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The Point Deform SOP deforms geometry according to a point cloud. The point cloud can have connectivity information. Connected points are used to deduce local transforms, allowing accurate transformation of rotating objects. This avoids the collapsing that can occur with the Lattice SOP’s point mode when the transformation mesh rotates.
The connectivity between the rest and deformed lattice should be the same. Changing primitive counts or topology will confuse the system.
Like the Bone Deform, Cloth Deform, and Lattice SOPs, this node captures and deforms geometry. It allows you to animate proxy geometry and transfer that to a high resolution mesh, so each point of the high resolution mesh is captured by corresponding points on the proxy mesh. Then the difference between the capture frame and the current frame is used to determine how to transform the high resolution mesh.
This is useful if you want to deform by a point cloud and have connectivity information for that point cloud. It works for cloth or solid like things, but does not work for wire like things (the transforms become unstable). It does not require the connectivity to be any type, so is not limited to polygons or two manifold surfaces, making it useful for the sort of constraint networks you get out of Bullet or the grain solver.
id attribute is present in the rest or deformed lattices, it is
used both for storing the capture point numbers and to determine
the correspondence between the rest and deformed lattices.
The subset of input points to capture and/or deform.
Instead of separating the capturing and deformation into separate SOPs, both operations are available with this SOP. Setting to Capture mode will output the capture weight information, which can then be applied with a successive Point Deform set to Deform mode.
Alternatively, the Capture and Deform does both operations at once.
There is no inherent speed advantage to using one SOPs or two SOPs, the choice should be dictated by workflow.
The maximum distance (in Houdini units) away from each point to look for points in the deforming point cloud. A simple Elendt metaball weighting is then applied based on the relative distance.
If fewer points than this are found, the search radius is increased to find at least this number of points. This will cause discontinuities in final mesh, but is often preferable to having points being orphaned.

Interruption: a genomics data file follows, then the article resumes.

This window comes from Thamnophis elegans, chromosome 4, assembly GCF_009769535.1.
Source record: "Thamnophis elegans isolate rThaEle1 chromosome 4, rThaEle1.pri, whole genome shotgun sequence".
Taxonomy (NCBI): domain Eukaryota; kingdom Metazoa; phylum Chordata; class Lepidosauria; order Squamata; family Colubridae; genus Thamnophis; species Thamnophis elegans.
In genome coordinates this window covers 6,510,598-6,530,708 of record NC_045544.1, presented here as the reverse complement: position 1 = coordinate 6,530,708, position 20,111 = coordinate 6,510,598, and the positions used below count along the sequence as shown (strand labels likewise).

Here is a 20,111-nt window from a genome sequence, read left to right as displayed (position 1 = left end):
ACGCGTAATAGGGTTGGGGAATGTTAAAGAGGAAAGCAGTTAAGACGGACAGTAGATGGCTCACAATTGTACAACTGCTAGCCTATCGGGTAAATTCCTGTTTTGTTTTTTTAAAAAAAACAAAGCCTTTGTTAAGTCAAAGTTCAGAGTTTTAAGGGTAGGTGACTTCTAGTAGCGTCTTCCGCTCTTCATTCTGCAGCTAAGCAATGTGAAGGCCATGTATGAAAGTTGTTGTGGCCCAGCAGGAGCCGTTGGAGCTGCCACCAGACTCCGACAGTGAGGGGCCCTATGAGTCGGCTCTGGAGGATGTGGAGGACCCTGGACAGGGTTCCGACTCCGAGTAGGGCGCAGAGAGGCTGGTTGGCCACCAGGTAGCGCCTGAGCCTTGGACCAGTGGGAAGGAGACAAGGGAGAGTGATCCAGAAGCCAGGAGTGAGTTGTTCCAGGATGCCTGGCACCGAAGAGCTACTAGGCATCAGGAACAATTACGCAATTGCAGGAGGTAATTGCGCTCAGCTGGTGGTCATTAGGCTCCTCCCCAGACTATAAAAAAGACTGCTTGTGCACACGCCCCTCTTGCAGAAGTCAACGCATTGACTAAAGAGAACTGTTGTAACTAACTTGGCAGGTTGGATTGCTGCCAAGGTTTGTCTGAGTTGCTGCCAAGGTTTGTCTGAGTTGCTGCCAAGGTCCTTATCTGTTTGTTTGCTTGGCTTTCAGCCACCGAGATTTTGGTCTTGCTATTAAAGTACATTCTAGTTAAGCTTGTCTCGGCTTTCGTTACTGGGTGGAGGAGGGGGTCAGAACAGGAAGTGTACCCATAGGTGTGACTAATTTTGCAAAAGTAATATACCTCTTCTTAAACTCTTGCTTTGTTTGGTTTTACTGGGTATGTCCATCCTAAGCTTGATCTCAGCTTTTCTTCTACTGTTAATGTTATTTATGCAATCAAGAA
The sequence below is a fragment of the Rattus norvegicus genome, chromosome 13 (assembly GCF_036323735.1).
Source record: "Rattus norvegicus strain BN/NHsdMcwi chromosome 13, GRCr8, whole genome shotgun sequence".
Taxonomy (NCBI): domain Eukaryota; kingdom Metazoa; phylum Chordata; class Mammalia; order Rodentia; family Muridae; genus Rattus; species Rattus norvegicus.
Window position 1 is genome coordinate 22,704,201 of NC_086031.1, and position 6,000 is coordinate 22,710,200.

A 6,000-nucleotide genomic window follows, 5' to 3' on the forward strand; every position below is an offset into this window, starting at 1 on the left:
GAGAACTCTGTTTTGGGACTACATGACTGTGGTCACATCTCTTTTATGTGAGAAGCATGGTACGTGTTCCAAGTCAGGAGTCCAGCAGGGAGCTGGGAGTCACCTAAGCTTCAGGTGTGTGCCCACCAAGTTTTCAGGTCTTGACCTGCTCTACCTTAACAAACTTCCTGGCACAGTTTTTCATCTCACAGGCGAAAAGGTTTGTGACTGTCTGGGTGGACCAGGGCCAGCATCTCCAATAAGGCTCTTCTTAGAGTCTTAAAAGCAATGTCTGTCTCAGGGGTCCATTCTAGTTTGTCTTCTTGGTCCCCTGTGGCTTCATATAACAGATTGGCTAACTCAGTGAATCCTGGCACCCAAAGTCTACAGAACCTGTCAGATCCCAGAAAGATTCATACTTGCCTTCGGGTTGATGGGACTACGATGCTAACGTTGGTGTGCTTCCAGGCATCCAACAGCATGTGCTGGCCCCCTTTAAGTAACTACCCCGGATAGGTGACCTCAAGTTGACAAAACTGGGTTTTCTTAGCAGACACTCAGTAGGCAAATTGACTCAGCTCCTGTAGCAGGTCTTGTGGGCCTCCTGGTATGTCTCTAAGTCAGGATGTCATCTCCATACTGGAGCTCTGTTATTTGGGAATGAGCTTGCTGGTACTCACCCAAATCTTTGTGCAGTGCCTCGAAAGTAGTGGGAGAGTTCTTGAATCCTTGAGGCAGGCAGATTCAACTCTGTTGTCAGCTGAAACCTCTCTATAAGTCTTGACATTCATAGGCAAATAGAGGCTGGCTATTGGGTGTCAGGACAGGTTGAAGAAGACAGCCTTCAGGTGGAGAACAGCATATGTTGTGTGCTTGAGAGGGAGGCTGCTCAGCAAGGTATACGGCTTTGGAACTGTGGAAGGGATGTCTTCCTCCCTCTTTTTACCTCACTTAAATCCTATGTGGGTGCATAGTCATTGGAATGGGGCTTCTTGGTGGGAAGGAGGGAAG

Provides an upper bound to the number of points that any particular point can be weighted by. Speeds up application and reduces memory use, but will create discontinuities if hit.
The computed local transform can have shear components. This projects out those leaving only a rigid transform.
Recompute Affected Normals
Recomputes any normals that are affected by polygons that use both
transformed and untransformed points. When transforming the full
geometry or full connected components, the results should be the same
as when this option is off, i.e. the normals will just be transformed
and not recomputed. This does nothing if
P is not being transformed.
Attributes to Transform
Point and Vertex attributes that match this pattern will be transformed. Their Type Info will be used to determine how they should transform, as points, vectors, and normals all need different operations.
P matches this string, then primitive transforms will
also be rotated.
P is always deformed, regardless of this setting.
Delete Capture Attributes
After capturing the weighting attributes are often no longer needed. This deletes them allowing for lighter weight caches.
The following examples include this node.
This example demonstrates dropping slices of bacon onto a torus. It shows how to extract a 2d object from a texture map and how to repeatedly add the same grain-sheet object to DOPs.
This example demonstrates keyframing the internal grains of a solid pighead to create an animated puppet.
This example demonstrates interacting grain simulations of very different sizes.
This example demonstrates using the
layer point attribute to improve collisions when simulating multiple layers of Vellum cloth.